Creating a Workplace that reflects your Vision – Part 2

Inspiration Series Nº 2


Do you have a clear visual image of your goals?   Think of how focussed you’ll feel when you can picture exactly how your Vision looks.  Start simple with a collage to solidify your ideals in your own mind, and which you can then use as a tool to communicate to your designer.  We call this a “moodboard”, because as opposed to a simple collage of images, the aim is to select image, materials, pieces of text, or anything else you can imagine that captures a concept, look and feel.

Here’s the fun part:  Creating a “moodboard”

Mood boards are a great tool communicate your desires to others, including your team or your designer.

When defining your vision, consider the following:

  • Your Mission statement, or Unique value proposition
  • Your ideal customer profile
  • Quotes &/or statements that inspire you.  I find this a good place to get me started (especially descriptive quotes by famous authors like Charles Dickens).
  • Your corporate colours & logo (if they exist yet)
  • Draw from your history.  Is your company an old family-owned one, or are you inspired by an ancestor?
  • Imagery, fonts, colours, patterns & textures that visually match your core values.  Think of words to get you started like warm, welcoming, high-tech,that describe your business.
  • Descriptive words (i.e. like simplicity, integrity, meaning….).   A dictionary and thesaurus come in very handy!
  • Be legendary – take inspiration from famous people, art movements, moments in time

Next, create a collage.  You may be tempted to cut & paste on a word document, but remember that this is a fluid exercise and it’s highly visual, so I’d recommend using a big pin board an simply pinning things the “old fashioned way”.  Put it in a area where it can be seen every day, to have things added to or taken away from, until all the parts of it starts to feel right to you.  Be critical – it’s easy to add an image because you like it, but step back and examine it to make sure it’s defines your Vision.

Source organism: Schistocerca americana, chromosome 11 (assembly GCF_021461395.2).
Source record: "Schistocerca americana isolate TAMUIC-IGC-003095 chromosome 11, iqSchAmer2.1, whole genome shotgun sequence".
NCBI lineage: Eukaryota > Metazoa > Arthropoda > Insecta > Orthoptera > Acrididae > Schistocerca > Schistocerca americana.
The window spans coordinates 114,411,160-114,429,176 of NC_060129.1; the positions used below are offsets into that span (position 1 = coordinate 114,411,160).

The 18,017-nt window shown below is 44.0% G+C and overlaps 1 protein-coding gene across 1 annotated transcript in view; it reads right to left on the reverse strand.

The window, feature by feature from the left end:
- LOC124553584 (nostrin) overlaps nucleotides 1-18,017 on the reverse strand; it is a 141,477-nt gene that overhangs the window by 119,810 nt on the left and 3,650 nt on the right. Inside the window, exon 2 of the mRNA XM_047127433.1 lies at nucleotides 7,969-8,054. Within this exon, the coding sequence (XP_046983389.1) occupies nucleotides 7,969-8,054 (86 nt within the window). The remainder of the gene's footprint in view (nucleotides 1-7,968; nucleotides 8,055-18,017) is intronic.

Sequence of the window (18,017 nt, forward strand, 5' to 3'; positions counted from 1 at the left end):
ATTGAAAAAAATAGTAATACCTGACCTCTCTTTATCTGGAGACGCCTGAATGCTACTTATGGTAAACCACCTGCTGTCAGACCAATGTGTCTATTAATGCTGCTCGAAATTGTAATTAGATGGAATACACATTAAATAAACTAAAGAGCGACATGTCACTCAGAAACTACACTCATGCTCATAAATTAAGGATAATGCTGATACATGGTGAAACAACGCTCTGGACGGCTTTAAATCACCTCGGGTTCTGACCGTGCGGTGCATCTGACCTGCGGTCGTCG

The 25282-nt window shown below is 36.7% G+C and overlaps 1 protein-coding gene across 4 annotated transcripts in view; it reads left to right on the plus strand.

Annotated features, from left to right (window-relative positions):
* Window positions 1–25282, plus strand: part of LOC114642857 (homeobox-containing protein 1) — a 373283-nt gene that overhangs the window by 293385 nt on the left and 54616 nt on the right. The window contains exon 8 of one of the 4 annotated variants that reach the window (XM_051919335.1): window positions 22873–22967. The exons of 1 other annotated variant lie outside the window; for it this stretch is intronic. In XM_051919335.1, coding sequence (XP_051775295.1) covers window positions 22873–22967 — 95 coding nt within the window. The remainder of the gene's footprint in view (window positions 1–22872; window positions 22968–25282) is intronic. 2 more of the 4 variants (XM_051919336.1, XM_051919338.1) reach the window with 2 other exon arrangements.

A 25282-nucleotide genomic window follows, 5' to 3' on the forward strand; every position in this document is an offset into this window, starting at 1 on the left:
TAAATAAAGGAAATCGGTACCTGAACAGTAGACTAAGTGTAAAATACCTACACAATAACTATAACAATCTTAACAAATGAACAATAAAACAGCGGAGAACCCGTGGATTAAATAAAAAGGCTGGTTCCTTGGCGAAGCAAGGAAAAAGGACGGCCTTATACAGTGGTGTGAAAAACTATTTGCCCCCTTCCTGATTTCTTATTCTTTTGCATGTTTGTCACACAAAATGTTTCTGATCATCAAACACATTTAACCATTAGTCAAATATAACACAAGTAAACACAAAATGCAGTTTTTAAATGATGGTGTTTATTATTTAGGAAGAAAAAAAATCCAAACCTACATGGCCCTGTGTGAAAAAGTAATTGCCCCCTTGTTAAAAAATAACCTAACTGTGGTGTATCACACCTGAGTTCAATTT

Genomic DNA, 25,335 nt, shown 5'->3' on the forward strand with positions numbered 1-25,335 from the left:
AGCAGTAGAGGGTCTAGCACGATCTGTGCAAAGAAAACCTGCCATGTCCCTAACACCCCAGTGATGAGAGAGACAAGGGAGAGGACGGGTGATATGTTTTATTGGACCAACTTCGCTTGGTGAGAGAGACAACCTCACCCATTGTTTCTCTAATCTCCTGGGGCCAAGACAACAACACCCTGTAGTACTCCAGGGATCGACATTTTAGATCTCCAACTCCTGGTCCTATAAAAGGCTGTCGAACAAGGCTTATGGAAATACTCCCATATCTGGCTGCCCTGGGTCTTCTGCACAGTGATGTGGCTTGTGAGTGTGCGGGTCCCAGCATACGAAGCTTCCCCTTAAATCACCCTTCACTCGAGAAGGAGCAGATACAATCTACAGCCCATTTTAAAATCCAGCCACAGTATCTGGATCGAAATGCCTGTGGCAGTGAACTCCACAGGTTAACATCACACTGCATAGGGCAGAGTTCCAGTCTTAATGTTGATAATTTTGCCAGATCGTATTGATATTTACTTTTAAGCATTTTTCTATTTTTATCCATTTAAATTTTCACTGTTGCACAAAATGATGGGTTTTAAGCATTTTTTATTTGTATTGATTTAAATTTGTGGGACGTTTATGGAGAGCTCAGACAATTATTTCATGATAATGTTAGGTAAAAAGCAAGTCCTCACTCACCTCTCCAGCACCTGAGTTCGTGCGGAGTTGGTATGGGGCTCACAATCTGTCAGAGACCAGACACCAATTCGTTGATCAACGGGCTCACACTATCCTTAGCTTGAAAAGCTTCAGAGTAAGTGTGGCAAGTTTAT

Place it in an area where all team members can see it;  it helps to explain your inspiration to ensure that they get the same message that you are aiming to convey.

As an example, when working with the owners of Citrus, a Melbourne marketing agency run by women – their aim was to create a workplace with a sophisticated feminine vibe.  The images they had collected as inspiration for their office included pictures of modern homes they admired, and finishes and textures such as plush rugs, a marble-clad reception desk and bronze mirror finishes and mirror finish pendant lights as details, that conveyed that look of sophistication & gave a unique feel to their reception area.

While working on a concept for a national law firm a couple of years ago, I drew upon the firms 100 year old history of shipping law for inspiration.  In contrast, for my own work, inspiration comes from my family on both sides: engineers, draftsmen, architects & advertising.  Therefore I have the technical background that’s rubbed off, and all the paraphernalia of old timber drafting boards and technical drafting equipment that I’ve inherited over the years that leaves it’s legacy for me.  And hopefully for my daughters, but that’s another challenge!

Concepts & historical examples can also provide a grounding for your Vision.  While working intimately with Air New Zealand’s Customer experience and marketing teams, and using a “Change by Design” methodology, I explored the establishment of exclusive groups and clubs through history (such as the Moulin Rouge, The Groucho Club, The Rat Pack, etc…) and how that insight could transform not only the design, but the way passengers and staff thought of Air New Zealand’s lounge, as a club or community, not just a pit stop on the way to somewhere else. This thinking influenced all areas of the lounge, from the reception point, to dining areas and shower facilities, and took into consideration the journey from ticket sales to the in-flight experience.

Here are some helpful guides:    Visualise and Affirm Your Desired Outcomes:  A Step-by-Step Guide, by Jack Canfield, and Visualise It, by Jennifer Baumgartner Psy.D.

For Air New Zealand, I started by defining the concept of the club culture by writing a Manifesto.